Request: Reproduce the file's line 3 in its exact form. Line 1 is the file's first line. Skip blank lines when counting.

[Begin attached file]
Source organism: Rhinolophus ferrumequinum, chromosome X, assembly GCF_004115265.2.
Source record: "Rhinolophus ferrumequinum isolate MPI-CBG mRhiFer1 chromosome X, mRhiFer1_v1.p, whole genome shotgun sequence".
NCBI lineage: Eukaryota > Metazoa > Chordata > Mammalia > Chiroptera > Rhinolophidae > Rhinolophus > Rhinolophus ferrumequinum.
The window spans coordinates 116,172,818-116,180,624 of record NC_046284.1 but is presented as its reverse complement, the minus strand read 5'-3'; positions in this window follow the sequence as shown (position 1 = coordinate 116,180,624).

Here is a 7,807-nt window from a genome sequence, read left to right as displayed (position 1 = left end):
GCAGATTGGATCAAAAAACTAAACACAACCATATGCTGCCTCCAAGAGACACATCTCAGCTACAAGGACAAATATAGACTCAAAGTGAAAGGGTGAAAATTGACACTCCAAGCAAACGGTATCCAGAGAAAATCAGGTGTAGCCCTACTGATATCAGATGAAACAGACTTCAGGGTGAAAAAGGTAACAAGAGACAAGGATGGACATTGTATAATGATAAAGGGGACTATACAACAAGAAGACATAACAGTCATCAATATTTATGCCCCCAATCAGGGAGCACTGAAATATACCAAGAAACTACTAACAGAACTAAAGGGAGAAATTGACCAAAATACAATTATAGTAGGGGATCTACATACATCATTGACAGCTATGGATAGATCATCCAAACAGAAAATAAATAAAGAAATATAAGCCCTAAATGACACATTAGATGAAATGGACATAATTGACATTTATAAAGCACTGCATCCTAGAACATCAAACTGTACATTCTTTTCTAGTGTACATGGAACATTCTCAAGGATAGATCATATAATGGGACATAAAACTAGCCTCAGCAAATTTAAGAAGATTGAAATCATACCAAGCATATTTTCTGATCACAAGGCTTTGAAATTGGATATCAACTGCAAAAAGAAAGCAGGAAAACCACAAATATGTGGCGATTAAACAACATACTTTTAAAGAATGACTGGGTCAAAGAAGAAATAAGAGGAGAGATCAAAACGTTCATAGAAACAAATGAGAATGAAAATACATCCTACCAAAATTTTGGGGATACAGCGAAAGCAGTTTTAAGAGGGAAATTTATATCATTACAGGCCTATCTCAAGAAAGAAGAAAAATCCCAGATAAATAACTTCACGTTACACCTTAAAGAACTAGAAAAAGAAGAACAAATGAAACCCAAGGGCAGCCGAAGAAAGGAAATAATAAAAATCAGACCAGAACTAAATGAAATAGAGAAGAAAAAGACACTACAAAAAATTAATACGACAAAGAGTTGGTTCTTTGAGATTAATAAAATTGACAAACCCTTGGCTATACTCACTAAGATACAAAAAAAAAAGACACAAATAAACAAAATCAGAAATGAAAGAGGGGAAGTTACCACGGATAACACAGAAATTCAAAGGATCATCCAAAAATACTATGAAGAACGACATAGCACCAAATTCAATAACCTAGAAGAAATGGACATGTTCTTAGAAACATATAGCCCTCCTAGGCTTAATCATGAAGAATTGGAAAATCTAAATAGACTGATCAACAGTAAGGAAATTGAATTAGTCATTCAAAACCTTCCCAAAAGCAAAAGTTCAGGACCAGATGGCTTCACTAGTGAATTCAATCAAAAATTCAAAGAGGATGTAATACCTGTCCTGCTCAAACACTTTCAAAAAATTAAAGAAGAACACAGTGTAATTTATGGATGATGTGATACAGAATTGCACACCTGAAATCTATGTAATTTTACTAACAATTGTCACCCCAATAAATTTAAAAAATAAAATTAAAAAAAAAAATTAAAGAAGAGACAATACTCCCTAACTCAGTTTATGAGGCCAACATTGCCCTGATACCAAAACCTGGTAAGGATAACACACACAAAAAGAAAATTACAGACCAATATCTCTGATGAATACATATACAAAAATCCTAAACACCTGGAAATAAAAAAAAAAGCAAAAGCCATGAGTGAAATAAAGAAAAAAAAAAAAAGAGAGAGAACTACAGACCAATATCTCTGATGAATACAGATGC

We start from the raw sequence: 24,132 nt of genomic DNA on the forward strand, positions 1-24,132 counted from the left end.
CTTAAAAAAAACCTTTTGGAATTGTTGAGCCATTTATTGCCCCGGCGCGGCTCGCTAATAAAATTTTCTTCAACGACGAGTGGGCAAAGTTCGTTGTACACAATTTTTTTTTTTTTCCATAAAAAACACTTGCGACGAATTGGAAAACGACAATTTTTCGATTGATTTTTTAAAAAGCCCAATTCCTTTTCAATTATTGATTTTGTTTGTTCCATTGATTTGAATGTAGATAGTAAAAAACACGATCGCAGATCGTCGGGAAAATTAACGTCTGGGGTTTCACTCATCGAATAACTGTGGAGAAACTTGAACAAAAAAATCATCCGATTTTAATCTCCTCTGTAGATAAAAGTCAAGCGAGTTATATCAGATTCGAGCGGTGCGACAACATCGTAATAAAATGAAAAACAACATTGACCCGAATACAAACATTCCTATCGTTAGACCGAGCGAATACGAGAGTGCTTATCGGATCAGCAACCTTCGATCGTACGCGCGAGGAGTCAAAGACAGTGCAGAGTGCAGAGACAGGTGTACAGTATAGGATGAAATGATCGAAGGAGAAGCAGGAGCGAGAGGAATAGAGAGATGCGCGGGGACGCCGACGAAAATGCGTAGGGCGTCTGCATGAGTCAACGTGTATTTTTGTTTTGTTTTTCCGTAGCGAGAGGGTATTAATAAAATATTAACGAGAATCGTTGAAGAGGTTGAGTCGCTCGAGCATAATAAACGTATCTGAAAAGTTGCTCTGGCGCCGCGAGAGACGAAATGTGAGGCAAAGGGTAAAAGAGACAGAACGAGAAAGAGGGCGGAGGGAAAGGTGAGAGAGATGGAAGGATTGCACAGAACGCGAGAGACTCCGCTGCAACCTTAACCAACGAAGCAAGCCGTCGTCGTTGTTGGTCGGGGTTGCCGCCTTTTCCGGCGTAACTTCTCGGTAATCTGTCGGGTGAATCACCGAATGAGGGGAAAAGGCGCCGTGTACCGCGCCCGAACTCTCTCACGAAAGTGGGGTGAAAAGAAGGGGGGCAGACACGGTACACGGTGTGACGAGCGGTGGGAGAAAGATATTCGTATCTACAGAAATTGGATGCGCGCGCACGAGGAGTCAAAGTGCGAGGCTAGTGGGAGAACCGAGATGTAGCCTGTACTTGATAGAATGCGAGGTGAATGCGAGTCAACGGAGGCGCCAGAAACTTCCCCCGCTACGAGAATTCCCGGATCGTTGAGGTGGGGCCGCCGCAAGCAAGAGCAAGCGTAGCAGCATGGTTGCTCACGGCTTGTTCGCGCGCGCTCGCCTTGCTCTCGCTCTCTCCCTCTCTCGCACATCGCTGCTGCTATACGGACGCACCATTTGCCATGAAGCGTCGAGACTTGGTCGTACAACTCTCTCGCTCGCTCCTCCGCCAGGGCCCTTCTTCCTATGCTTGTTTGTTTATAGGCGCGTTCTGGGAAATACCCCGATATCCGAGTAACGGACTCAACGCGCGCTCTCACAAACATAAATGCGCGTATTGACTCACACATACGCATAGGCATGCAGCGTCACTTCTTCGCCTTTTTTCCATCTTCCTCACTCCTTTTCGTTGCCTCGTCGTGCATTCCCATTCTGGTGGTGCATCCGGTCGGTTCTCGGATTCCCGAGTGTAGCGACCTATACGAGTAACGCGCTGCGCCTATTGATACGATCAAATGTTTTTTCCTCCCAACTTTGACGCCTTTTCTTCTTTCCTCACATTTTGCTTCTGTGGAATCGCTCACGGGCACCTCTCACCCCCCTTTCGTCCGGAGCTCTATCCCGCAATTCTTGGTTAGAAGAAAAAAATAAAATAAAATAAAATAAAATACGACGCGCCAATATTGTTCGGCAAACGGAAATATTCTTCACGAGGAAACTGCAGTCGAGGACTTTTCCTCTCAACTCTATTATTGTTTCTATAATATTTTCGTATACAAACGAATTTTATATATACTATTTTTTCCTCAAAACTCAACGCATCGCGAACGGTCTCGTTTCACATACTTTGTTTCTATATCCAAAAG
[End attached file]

NCBI lineage: Eukaryota > Metazoa > Chordata > Mammalia > Chiroptera > Rhinolophidae > Rhinolophus > Rhinolophus ferrumequinum.